A common question I receive from my clients concerns the delicate relationship between their insurance premiums and taxation: is there any way they can pay less on insurance? Are insurance premiums tax-deductible in 2022? Are there any loopholes they should be using that they don’t know about? According to a study conducted by Value Penguin, almost half of Americans believe that insurance premiums are tax-deductible. While that may be the case for specific circumstances surrounding home and auto insurance, things look a bit different when it comes to life coverage.
Life Insurance and Taxation
First things first – let’s quickly go over what life insurance is all about. As I mentioned in one of our previous articles, life insurance is basically a contract between you and your insurance carrier stating that a designated beneficiary will be awarded a lump sum of money in the event of your death. If your policy is temporary (as opposed to permanent), you would need to pass away in a specific time frame in order for your loved ones to receive the benefit. If you opted for a permanent policy – such as whole life or universal life insurance – the death benefit will be paired with a savings account funded by your premiums, which accumulates interest over time.
We can therefore conclude that life insurance is a discretionary financial safety net that can help people feel at ease in the most difficult of times. So, would it make sense for it to be tax-deductible?
Is Life Insurance Tax Deductible in 2022?
The short answer – no. Seeing how the state isn’t mandating life insurance in any way, the IRS considers your policy a personal expense. Thus, no reason to exempt it from taxation. That being said, there are three exceptions to this rule.
You’re an Employer Paying for Your Employee’s Life Insurance Policy
The first exemption concerns business expenses. If you’re an employer who decides to supplement your employee benefits package with a group life insurance policy, you can deduct the money you spend on premiums from taxation. But there’s a catch – the tax-exempted coverage can’t exceed $50,000. For example, if you acquired a $75,000 insurance policy for your CTO with a monthly premium of $75, you’ll pay taxes on the $25 that finance the extra $25,000 coverage. Note that in order for this to apply, you can neither directly nor indirectly be the beneficiary of your employee’s policy.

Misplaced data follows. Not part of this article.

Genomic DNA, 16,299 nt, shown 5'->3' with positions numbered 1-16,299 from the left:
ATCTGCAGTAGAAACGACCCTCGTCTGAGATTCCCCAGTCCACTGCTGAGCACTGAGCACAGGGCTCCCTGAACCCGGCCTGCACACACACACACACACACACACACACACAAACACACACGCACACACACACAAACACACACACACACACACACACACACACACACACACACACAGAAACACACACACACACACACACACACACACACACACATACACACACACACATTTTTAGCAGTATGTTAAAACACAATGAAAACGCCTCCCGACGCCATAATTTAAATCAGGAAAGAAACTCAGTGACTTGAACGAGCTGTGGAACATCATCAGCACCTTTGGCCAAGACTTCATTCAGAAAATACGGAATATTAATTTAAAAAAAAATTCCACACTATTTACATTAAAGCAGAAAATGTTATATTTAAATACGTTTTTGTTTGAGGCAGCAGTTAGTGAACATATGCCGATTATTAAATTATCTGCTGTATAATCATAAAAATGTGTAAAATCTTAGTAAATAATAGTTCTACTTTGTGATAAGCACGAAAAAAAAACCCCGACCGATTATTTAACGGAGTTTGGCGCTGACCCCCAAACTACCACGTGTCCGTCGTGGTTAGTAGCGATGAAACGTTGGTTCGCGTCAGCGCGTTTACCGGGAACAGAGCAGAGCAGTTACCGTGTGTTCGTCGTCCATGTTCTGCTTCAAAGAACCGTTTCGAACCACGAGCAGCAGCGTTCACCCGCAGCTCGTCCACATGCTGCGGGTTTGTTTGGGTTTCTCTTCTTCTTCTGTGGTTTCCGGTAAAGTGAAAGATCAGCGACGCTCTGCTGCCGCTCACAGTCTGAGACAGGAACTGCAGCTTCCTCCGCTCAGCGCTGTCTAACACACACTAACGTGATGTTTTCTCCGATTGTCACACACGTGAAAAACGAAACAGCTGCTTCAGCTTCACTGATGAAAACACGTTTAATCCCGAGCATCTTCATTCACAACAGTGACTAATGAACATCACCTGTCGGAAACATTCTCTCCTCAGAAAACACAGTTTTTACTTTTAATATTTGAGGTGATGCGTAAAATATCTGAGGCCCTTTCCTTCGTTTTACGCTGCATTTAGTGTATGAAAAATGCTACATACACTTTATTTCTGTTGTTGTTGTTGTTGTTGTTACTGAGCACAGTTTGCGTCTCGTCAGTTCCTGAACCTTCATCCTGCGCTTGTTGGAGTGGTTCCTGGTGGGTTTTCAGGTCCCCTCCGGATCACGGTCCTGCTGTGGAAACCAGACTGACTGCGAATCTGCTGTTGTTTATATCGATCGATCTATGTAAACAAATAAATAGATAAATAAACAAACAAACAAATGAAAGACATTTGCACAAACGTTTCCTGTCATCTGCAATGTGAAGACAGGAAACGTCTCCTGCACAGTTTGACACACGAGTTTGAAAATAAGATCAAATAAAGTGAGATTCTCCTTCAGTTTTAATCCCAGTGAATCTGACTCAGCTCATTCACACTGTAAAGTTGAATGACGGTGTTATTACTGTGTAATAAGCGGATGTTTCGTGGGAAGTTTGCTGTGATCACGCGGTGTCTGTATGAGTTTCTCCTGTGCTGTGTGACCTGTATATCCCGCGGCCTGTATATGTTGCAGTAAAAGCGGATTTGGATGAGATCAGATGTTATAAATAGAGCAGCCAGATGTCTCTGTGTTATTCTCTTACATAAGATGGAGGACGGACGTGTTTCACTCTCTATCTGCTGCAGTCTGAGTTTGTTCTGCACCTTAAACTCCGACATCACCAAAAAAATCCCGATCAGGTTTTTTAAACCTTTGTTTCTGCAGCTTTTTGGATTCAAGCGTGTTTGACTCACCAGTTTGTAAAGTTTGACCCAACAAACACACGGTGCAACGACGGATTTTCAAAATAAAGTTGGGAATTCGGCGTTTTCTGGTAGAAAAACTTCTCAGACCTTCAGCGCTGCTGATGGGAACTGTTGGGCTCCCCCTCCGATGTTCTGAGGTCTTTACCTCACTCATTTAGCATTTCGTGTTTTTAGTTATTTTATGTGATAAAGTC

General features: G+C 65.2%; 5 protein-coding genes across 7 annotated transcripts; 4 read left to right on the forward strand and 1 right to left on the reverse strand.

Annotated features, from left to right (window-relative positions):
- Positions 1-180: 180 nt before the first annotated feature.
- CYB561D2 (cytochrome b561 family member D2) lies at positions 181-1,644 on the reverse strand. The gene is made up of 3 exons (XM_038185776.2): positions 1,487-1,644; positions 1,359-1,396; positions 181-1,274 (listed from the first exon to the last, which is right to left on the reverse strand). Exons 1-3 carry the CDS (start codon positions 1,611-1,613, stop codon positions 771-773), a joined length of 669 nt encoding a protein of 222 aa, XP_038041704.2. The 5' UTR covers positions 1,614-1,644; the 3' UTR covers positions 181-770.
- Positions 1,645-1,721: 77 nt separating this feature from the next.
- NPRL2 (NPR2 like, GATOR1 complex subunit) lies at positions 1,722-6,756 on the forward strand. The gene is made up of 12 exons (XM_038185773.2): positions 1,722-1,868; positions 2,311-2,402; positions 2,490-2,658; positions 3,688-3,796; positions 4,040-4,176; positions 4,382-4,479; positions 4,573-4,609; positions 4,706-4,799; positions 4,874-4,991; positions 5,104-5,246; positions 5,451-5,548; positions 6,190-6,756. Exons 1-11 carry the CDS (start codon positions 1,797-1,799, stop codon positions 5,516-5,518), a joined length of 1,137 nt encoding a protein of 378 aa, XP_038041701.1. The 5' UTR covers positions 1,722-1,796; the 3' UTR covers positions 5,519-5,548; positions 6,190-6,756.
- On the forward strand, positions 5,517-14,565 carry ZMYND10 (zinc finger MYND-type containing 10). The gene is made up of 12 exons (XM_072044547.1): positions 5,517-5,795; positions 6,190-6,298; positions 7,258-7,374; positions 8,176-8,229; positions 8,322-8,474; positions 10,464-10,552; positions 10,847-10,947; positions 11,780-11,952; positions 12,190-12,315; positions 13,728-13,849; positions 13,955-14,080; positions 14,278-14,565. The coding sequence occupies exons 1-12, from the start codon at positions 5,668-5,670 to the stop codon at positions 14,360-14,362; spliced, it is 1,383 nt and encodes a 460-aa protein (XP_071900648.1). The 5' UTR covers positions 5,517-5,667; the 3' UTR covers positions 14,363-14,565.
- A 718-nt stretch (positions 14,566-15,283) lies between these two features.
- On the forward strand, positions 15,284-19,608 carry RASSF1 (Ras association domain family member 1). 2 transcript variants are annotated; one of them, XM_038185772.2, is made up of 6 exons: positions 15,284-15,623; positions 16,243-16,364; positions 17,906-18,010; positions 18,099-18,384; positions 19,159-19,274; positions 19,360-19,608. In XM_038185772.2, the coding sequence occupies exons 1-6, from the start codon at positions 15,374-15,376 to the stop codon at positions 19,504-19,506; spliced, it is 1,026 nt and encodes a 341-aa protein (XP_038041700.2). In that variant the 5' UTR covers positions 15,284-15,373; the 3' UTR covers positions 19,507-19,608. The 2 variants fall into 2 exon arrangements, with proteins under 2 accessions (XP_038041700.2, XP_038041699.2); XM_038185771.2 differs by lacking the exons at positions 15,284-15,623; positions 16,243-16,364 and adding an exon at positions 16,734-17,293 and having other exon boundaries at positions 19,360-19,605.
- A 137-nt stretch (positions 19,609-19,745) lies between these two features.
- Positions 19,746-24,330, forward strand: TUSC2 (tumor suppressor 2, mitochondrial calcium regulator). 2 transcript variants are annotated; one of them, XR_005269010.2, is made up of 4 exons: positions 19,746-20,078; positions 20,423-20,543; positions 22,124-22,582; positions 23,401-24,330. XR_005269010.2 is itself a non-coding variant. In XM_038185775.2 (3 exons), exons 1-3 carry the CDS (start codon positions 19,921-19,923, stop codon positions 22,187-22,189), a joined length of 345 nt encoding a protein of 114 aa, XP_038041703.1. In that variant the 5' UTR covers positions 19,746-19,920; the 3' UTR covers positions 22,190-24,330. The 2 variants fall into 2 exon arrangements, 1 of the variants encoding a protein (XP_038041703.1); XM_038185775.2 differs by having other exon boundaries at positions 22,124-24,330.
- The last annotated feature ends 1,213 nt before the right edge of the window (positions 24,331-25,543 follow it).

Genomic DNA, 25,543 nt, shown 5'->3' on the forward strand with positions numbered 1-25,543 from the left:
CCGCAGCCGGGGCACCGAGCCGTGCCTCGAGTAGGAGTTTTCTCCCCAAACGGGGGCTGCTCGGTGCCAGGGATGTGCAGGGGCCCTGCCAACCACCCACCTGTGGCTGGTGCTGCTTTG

You Have an Alimony Agreement that Dates Before 2019
If in your divorce proceedings you were mandated by the court to purchase a life insurance policy as part of the alimony agreement, you can safely deduct your premiums provided they don’t correspond to a pre-existing insurance policy that lists your former spouse as a beneficiary. This is only available for older alimony agreements (pre-2019), as tax code provisions regarding such settlements have changed in recent years.
You Donate Your Life Insurance Policy
If you decide to name a charitable organization as the beneficiary of your life insurance policy or to hand your policy over to them altogether, you can deduct the amount of money you paid on premiums from your tax returns. If your insurance accumulated a cash value that exceeds what you paid on premiums, you can deduct whichever sum is smaller.
Should You Pay Taxes on Your Life Insurance Policy?
In terms of paying taxes on your life insurance policy, things become slightly nuanced. Term life insurance is pretty straightforward – your beneficiaries won’t have to pay any taxes on the death benefit, seeing how there’s no cash value component to the policy. Permanent life insurance, however, is different.
Whole life and Universal life insurance policies accumulate cash value over time. In turn, the cash value accumulates interest. For this reason, some policies become investment vehicles that generate income for their owners, and income taxation laws start to apply. Keep in mind a couple of things:
- The savings are tax-deferred. This means that you don’t have to pay a dime in taxes until you cash out the policy. Seeing how you can end up paying your premiums using the policy’s cash value without having to make any withdrawals, this can be quite advantageous.
- If, at any point, you decide to withdraw the policy’s cash value, you’ll pay taxes only on the difference between the money you receive and the premiums you paid to enforce your coverage.
The Bottom Line
As a rule of thumb, life insurance premiums are not tax-deductible and exceptions to this rule are scarce. However, there are other scenarios where you can safely exempt your insurance premiums from taxation. For example, have you been working from home in 2022? If the answer is “yes”, you’re in for a happy surprise. Head to our blog to find out more.
And if you have other questions or need assistance with your life insurance policy, please drop me a line – I’d love to help you figure things out.